The Ratatouille effect

I have heard references at various times to the so-called “Bambi Effect”, the supposed effect of the classic Disney animated film, where Bambi’s mother is killed by hunters, as a contributing factor to the decline in hunter numbers across North America in recent decades.

There is no denying that deer are attractive animimals, and people understandably don’t enjoy the thought of them being killed, even if it is for food.

So I’ve been waiting to see if folks are going to start cuddling up to rodents, considering the popular success of the wonderful Pixar animated feature Ratatouille.

Some radical environmentalists are on record as stating that the earth’s population should be reduced by several billion people, perhaps by re-introducing diseases such as the bubonic plague.  Even Prince Philip is quoted as stating, “In the event that I am reincarnated, I would like to return as a deadly virus, in order to contribute something to solve overpopulation.“  If they play their cards right, they might be able to use the Ratatouille Effect to ban rodenticides, and they would be well on their way to their goal.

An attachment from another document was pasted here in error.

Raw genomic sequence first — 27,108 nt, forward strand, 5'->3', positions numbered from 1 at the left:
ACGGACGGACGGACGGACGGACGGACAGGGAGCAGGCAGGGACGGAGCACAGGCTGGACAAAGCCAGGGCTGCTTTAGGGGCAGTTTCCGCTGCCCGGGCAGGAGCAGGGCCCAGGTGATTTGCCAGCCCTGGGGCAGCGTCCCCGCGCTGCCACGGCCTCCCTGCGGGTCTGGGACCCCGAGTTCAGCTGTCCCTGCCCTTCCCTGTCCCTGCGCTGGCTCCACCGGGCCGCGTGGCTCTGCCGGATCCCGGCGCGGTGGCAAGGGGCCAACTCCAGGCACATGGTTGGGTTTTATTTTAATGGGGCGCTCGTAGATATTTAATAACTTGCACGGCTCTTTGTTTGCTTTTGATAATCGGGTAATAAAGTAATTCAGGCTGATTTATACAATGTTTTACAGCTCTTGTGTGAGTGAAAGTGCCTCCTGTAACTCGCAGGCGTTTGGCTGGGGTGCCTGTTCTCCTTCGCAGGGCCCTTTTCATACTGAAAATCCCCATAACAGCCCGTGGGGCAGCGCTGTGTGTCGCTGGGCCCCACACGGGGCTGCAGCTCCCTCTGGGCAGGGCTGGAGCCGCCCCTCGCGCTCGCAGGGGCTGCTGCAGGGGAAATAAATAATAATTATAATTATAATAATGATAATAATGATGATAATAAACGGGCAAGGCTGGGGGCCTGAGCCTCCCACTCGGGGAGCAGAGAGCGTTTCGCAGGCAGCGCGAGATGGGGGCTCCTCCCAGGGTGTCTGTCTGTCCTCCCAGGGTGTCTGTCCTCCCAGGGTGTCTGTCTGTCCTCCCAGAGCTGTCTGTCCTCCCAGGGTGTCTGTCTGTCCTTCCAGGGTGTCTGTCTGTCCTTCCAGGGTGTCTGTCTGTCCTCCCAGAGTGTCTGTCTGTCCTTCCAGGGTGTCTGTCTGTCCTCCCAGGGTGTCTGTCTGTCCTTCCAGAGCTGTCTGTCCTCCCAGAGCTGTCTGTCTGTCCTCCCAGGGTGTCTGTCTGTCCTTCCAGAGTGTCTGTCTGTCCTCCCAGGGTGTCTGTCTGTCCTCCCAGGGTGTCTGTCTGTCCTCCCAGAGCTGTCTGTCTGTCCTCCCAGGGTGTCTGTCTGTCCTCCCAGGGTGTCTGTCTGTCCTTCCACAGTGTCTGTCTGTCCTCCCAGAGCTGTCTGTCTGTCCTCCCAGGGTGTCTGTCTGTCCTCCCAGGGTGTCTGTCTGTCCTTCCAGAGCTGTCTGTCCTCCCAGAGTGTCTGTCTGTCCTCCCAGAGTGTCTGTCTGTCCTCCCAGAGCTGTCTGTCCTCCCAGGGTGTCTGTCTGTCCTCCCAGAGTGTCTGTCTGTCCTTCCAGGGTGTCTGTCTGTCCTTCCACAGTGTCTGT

Personally, although I thoroughly enjoyed watching Ratatouille, I still detest rats, and will kill them at any opportunity.

But then, I also hunt deer.

2 Responses to “The Ratatouille effect”

  1. Eric says:

    Hear – hear! Besides, some rodents are pretty darned tasty if correctly prepared with just that amount of spice. But then, I grew up in the jungle so my point of view may be somewhat skewed.

    As an aside, the portrayal of animals on film has certainly contributed to their humanisation. And, I can’t disagree about overpopulation being a global problem…but thought that history showed that education and industrialisation, combined with personal property rights, led to a natural decline in the birth rates, not plagues.

  2. Phil L says:

    Eric, I believe that you are absolutely correct. The best way to reduce a society’s birthrate is to increase its standard of living. That is why most of Europe and North America have birthrates lower than replacement rate, whereas the developing nations continue to have high birthrates.